Jillian, I think you will LOVE.

12 (26)

This Jumpsuit (Above)

Look at this total babe in her orange kimono sleeved jumpsuit.

I can’t imagine myself looking half as good as this in it, however I still want to swan around in this in the warmer months, a straw bag swinging from one arm and my own statement earrings embellishing my ear lobes.

DWpi-3lXkAAzW0t
Penguin Modern Collection

There are 50 books in the Penguin Modern collection and are only £1 a pop, so you can grab yourself some classics from the greats without breaking a sweat. So far I’ve got:

Fame by Andy Warhol
New York City in 1979 by Kathy Acker
Food by Gertrude Stein
The End by Samuel Beckett
Investigations of a Dog by Franz Kafka
Three Japanese Short Stories by Akutagawa and Others
The Breakthrough by Daphne Du Maurier
The Missing Girl by Shirley Jackson
and The Custard Heart by Dorothy Parker

Not bad for under a tenner, eh? And they look amazing on the bookshelf or in my case, dotted around the flat.

What are you digging this week?

Anxiety 1, Voluptuous 0

I had a panic attack yesterday morning and had to come home from work. I lay down until it passed and then watched The Conjuring with a cup of tea and a banging headache. I’m off again today with the same headache but really it was frightening and I still feel out of sorts.

Even though I have an anxiety disorder, I very rarely have these attacks. I can remember two over the last year and they were scary bastards. This was no different – I felt like I was going to collapse and then I just felt an ominous feeling engulf me, like something really bad was about to happen. I felt like I had to flee and I couldn’t get out of the office quick enough.

Yesterday (and today) are the sunniest days we’ve had all year, everyone’s smiling and showing skin – and I’m home feeling sorry for myself. I know I’m normal but sometimes it doesn’t feel like it. Can’t I just live?

I feel daily as though there is a war raging inside me, one between the anxious me and the confident me. They’re such polar opposites with such vastly different attitudes and they butt heads constantly. Anxious me wants to break me with the self-doubt it sends coursing through my veins. I will never let her win but sometimes I’m not quick enough and I hear what she’s whispering – “You’re not good enough”, “Nobody likes you”, “You don’t deserve that”… oh, she’s a little cunt alright.

She’ll never get the better of me but sometimes I let her run the show, she is part of me after all. And while this is happening Confident me has a nap, posts Instagram memes and rallies against the patriarchy in her head (the patriarchy is responsible for consumerism and the unrealistic beauty ideals that keep us feeling like we’re never good enough). Confident me tries on jumpsuits and shushes Anxious me when she tells her (me) that I can’t wear that.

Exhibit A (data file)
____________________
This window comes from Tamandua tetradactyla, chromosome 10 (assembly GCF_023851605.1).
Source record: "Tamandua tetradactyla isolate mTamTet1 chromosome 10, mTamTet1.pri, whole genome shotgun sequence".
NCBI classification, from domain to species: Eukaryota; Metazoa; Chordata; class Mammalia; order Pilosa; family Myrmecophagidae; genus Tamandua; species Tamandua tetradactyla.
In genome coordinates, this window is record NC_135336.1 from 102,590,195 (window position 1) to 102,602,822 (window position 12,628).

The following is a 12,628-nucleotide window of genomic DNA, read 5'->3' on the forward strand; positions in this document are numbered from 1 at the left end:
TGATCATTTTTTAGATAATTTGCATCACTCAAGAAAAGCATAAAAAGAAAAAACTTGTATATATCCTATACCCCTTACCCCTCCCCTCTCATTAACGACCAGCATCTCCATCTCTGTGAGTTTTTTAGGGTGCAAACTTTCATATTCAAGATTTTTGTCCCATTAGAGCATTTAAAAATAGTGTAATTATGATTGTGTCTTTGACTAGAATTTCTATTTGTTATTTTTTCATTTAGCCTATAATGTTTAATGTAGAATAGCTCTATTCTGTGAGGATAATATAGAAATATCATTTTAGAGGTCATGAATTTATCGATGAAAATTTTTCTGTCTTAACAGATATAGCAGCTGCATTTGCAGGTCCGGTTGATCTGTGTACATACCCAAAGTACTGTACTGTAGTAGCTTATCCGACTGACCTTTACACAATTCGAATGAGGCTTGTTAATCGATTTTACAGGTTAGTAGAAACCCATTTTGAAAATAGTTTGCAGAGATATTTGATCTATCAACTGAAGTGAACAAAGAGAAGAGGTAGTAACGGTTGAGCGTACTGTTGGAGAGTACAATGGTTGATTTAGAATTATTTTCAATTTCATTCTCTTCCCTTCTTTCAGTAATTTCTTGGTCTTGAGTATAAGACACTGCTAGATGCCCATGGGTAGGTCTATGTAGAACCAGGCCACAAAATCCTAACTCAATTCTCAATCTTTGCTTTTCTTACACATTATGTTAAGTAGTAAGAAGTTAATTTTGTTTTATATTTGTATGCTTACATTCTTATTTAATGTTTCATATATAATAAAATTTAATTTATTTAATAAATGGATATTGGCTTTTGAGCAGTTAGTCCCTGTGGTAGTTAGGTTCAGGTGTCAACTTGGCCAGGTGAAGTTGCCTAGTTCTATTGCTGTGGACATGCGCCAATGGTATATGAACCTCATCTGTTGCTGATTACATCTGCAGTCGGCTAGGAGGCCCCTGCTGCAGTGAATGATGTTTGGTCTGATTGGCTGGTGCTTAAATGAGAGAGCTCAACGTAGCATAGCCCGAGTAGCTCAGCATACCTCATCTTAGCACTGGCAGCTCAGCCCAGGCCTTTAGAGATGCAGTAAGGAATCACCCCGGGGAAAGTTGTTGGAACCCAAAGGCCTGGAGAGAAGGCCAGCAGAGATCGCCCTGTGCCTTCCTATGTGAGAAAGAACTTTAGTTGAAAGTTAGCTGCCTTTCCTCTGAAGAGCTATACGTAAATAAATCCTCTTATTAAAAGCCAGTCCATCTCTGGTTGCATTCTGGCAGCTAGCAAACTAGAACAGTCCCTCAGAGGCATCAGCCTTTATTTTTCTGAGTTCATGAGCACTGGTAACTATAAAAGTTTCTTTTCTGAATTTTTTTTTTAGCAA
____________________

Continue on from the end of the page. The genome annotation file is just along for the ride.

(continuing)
I’m tired and I’m feeling sorry for myself. My head hurts and I feel old and crabby. My skin needs moisture, my fringe needs a cut and everyone looks so effortless in the summer sun. I wish I was out there and I’m glad I’m indoors. I want company and I want to be left alone. Like I said, a constant battle, an eternal game of tug-of-war.

This is Not a Wellness Blog

An idiot's journey inwards

Another Millennial Reviewer

Cinema lover, taking it one film at a time.

Thursday Night at the Movies

I’m just a girl, sitting in front of a screen, asking to be wowed

Life, Camera, Action

Film. Food & Drink. Travel. Life.

iScriblr

Life hacks, fashion and beauty tips, celebrity updates, health gyan and profuse knowledge about everything and anything under the sun!

Samantha In London

Travel Blogger turned Londoner

booksandopinions.com

The Book Reviews You Can Trust!

The WordPress.com Blog

(of a woman) curvaceous + the element of a person that enables them to be aware of the world and their experiences, to think, and to feel; the faculty of consciousness and thought

The Book Review Directory

Over 150 Book Reviewer Bloggers Listed

Randall's Review

Laughing through one day at a time..

FINDING GRIZZLY

My Bipolar & BPD Chapter - Passionate about Mental Health Problems being Heard & Understood: Send your Guest Posts to findinggrizzly@gmail.com - Peace and Love xx

More Than Greens

Mostly vegan/always vegetarian food, cruelty-free beauty, travel, and nature.

A Life More Ordinary

the everyday things

Rewind Cinema

A weekly podcast that goes back in time to randomly select movies to discuss.

%d bloggers like this: